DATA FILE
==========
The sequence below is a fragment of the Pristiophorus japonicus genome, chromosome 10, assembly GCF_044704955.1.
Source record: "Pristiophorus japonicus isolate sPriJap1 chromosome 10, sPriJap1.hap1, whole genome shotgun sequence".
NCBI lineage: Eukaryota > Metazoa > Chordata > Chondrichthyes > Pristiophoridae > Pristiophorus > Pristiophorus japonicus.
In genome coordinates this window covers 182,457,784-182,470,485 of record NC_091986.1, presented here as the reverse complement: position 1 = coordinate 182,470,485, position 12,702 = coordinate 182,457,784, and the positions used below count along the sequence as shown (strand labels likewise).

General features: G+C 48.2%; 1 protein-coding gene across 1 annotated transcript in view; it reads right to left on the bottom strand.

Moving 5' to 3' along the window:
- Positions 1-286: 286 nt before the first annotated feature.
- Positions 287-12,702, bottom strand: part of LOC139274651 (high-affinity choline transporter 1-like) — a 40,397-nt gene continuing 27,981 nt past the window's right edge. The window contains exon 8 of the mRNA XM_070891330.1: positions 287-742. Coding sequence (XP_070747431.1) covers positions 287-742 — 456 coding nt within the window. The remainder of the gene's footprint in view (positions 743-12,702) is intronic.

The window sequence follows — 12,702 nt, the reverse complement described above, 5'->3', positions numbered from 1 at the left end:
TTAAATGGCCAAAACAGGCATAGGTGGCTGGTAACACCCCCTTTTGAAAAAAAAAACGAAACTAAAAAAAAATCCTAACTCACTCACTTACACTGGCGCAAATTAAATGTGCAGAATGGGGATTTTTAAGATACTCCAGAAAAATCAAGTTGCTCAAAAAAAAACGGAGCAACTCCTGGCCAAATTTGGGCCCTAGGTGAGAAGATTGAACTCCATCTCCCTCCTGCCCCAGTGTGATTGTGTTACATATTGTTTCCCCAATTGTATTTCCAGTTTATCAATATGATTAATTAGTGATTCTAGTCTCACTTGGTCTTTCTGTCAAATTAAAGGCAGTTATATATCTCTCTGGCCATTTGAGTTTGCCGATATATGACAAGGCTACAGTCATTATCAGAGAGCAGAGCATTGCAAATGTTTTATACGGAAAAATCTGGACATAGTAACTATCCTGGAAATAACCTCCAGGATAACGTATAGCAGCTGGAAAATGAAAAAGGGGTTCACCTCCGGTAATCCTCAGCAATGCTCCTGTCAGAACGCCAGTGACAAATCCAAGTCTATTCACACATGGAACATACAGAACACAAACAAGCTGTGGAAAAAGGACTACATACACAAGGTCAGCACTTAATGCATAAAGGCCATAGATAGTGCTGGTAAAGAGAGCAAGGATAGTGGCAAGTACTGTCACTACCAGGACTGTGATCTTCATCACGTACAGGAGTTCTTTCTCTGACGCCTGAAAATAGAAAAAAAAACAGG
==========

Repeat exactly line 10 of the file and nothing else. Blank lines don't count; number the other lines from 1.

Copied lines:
TTAAATGGCCAAAACAGGCATAGGTGGCTGGTAACACCCCCTTTTGAAAAAAAAAACGAAACTAAAAAAAAATCCTAACTCACTCACTTACACTGGCGCAAATTAAATGTGCAGAATGGGGATTTTTAAGATACTCCAGAAAAATCAAGTTGCTCAAAAAAAAACGGAGCAACTCCTGGCCAAATTTGGGCCCTAGGTGAGAAGATTGAACTCCATCTCCCTCCTGCCCCAGTGTGATTGTGTTACATATTGTTTCCCCAATTGTATTTCCAGTTTATCAATATGATTAATTAGTGATTCTAGTCTCACTTGGTCTTTCTGTCAAATTAAAGGCAGTTATATATCTCTCTGGCCATTTGAGTTTGCCGATATATGACAAGGCTACAGTCATTATCAGAGAGCAGAGCATTGCAAATGTTTTATACGGAAAAATCTGGACATAGTAACTATCCTGGAAATAACCTCCAGGATAACGTATAGCAGCTGGAAAATGAAAAAGGGGTTCACCTCCGGTAATCCTCAGCAATGCTCCTGTCAGAACGCCAGTGACAAATCCAAGTCTATTCACACATGGAACATACAGAACACAAACAAGCTGTGGAAAAAGGACTACATACACAAGGTCAGCACTTAATGCATAAAGGCCATAGATAGTGCTGGTAAAGAGAGCAAGGATAGTGGCAAGTACTGTCACTACCAGGACTGTGATCTTCATCACGTACAGGAGTTCTTTCTCTGACGCCTGAAAATAGAAAAAAAAACAGG